“I don’t have time and money to waste on leaves in water.”

            He laughed again. She noticed the blackness of his hair and his almost nonexistent eyes. “Try this.” He said, placing a tall glass of cold liquid in front of her.

            She held the glass to her face first. The ice burned her cheek. She breathed the coldness. She placed the glass to her lips and let the liquid run over her tongue and down her throat. It was water and ginseng and lemongrass and mint and ginger and a sweet aftertaste that rested upon the base of her throat, bringing memories of summers in Dongyin, of the many seagulls and the taste of sweet sea-salt, and of her mother calling her like the sound of bells…

            And then she heard bells from the door. “These damned men are all incompetent. They won’t fix an airconditioner! A customer, Feng?” The woman asked, fanning herself with her hand. She held a blazer in her other hand, and her pink bra was showing through her white shirt, wet from the heat.

            “No, boss. She saved me from heatstroke in the back alley. I’m letting her try the cold tea.”

            “Ah. Thank you for saving him, then.” She laughed like the bells that had previously rung. Like mother, Xin Mei thought. The woman took a seat beside Xin Mei. “He’s the only reason why I even get customers. Most of them are girls, of course.”

            “Your tea is very good.” Xin Mei replied, taking another sip.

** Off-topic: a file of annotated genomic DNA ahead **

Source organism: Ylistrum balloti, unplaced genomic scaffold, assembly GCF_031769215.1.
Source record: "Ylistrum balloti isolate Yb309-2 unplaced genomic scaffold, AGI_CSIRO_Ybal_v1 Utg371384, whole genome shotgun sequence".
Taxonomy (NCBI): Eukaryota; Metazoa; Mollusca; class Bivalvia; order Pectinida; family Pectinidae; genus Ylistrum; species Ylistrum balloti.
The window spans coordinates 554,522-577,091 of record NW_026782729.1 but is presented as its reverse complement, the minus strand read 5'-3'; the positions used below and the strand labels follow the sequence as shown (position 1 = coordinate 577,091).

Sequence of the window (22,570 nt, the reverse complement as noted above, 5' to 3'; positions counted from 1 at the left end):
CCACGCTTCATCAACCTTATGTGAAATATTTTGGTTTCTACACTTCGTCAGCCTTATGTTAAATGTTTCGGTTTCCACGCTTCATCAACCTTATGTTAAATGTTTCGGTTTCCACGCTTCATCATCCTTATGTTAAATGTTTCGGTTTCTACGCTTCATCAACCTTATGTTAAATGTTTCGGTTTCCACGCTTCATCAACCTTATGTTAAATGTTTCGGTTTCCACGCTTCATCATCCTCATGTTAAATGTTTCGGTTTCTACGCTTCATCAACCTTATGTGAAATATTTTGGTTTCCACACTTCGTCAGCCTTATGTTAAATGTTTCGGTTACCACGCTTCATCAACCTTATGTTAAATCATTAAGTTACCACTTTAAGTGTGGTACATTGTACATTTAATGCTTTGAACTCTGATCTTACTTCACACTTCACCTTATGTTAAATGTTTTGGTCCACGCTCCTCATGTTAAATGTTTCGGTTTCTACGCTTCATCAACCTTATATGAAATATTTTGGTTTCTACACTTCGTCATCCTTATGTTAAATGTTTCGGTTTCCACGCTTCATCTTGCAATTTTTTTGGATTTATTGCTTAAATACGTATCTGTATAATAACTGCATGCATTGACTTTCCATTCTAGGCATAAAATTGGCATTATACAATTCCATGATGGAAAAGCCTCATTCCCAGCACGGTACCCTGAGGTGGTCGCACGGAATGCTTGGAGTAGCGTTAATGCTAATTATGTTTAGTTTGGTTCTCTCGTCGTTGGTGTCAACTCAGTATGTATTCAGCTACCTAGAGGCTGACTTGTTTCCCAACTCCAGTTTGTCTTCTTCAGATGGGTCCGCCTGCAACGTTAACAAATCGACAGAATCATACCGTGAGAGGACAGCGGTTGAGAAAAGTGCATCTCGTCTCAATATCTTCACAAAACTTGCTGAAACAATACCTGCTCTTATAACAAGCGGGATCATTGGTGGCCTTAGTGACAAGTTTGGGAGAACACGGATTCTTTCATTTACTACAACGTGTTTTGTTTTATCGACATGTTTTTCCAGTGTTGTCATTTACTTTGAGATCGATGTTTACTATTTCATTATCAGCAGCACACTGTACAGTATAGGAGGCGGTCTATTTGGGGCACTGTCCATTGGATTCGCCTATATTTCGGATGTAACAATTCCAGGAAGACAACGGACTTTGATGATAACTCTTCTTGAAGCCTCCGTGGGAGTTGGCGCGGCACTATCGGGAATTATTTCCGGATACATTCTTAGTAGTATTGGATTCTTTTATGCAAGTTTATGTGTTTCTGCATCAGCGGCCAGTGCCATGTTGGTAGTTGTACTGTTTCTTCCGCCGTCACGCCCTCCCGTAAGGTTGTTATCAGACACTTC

“Of course! But then business is slow in summer. Men don’t like tea much, and its mostly men who roam about the city in summer. The women gather in shopping centers.” She sighed and scanned Xin Mei up and down.

            “We could always use more waiters. And then, a cute girl like you might get me lots of high school boys as customers.”

            She blinked and put the glass down, half empty.

            “Thank you for the tea.”

            She left the shop through the front door. She walked the streets. It was noon and the sun was at its highest. People cowered in shadows, entering the nearest buildings that offered shelter from the hazing air.

            She stopped by a corner shop and bought a bottle of commercial tea, pressing it against her cheek. She walked up the stairs to her building, the landlord still peering at her through his thick, wire-framed glasses. “I can give you a window anytime.” He called out to her.

            The old woman was now nowhere near her window. She sat in front of the television, watching the Beijing Operas in black and white. The sounds were shrill.

            She opened the door to her windowless room. The low table sat in the middle. The fan was still broken. She kicked it and suddenly it whirled, the hot air in the room now circulating. She sat as she did before and took a sip of her tea. Sugar and water and nothing else. She thought about the lemongrass and the mint, and of the bells like her mother’s voice.

            She returned to the tea shop the next day.